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RBA Governor indicates a rates pause could be on the way

Reserve Bank of Australia Governor, Philip Lowe, has given his strongest indication yet that a pause in rate rises is on the cards.

Speaking at an Australian Financial Review summit in Sydney, the head of the RBA stated that while inflation was “still too high”, Australia’s modest increases in wages so far have left the nation “in a better position than some other countries”.

He indicated that the full impact of rate rises on the economy was yet to be made apparent, and that the bank may take a “pause” to assess the economic landscape.

“With monetary policy now in restrictive territory, we are closer to the point where it will be appropriate to pause interest rate increases to allow more time to assess the state of the economy,” Dr Lowe said.

The language was stronger than that used in Dr Lowe’s statement on Tuesday announcing the latest rate increase from the RBA.

Dr Lowe’s comments came after the RBA board decided to increase the cash rate for the tenth consecutive meeting, bumping it up by 25 basis points to sit at 3.6 per cent.

Dr Lowe acknowledged the increase in borrowing costs was already causing difficulties for some households.

He also discussed the impact the rate rises have had on Australian households.

He noted that mortgage payments would rise to a record 9.5 per cent share of household disposable income later this year, The Guardian reported.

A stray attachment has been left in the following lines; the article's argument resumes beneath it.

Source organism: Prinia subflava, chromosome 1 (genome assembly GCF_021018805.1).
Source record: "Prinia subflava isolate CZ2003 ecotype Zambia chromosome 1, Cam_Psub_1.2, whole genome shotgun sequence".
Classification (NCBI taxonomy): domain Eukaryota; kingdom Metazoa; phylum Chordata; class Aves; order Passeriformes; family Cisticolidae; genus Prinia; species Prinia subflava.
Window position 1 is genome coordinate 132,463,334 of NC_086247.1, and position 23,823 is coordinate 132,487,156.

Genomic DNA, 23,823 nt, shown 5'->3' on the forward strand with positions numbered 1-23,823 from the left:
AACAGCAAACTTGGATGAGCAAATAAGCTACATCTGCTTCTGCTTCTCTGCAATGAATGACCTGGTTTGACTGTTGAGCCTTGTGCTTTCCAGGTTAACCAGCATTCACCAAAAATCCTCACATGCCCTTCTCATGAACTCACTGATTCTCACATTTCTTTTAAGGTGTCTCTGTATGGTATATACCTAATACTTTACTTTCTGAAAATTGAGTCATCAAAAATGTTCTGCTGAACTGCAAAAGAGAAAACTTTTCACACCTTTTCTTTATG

Housing values were also declining, but Dr Lowe said it was “difficult to determine the effect of this on spending as there had earlier been a large run up in prices”.

Dr Lowe’s hints of a rate pause came as some members of the property industry criticised him for pushing ahead with rate rises despite a slowdown in inflation figures.

Real Estate Institute of Australia President, Hayden Groves said the latest rate increase reflected the RBA’s disregard for mortgage holders.

“The interest rate rises have already added a great burden with a $600,000 mortgage collectively now up by a staggering $1100 per month,” Mr Groves said.

Mr Groves said that the latest decision from the RBA also appeared to ignore recent economic data.

“The January monthly inflation eased by 1 percentage point to 7.4 per cent for the year and GDP growth is slowing down,” he said.

“Wage growth has also been modest, dispelling fears of a wage price spiral.”

Real Estate Institute of Queensland CEO Antonia Mercorella also criticised the RBA’s decision.

“While we were forewarned that we would see another cash rate rise today, it’s concerning that it is happening at such a rapid-fire pace with 10 out of 10 consecutive rises and little impact to inflation,” Ms Mercorella said.

“You’ve got to be wondering when the RBA might stop and think whether this approach is still the right course of action, because while they are aiming to reduce inflation via these consistent rate hikes, it’s clearly not working.”

Ms Mercorella said that further RBA rate rises would do little to tackle the areas of the economy driving up inflation.

“Interest rate increases do nothing to address the cost-of-living crisis that these factors are driving,” she said.

“It cannot be left to mortgage holders to do all the heavy lifting to fix our economic woes.”

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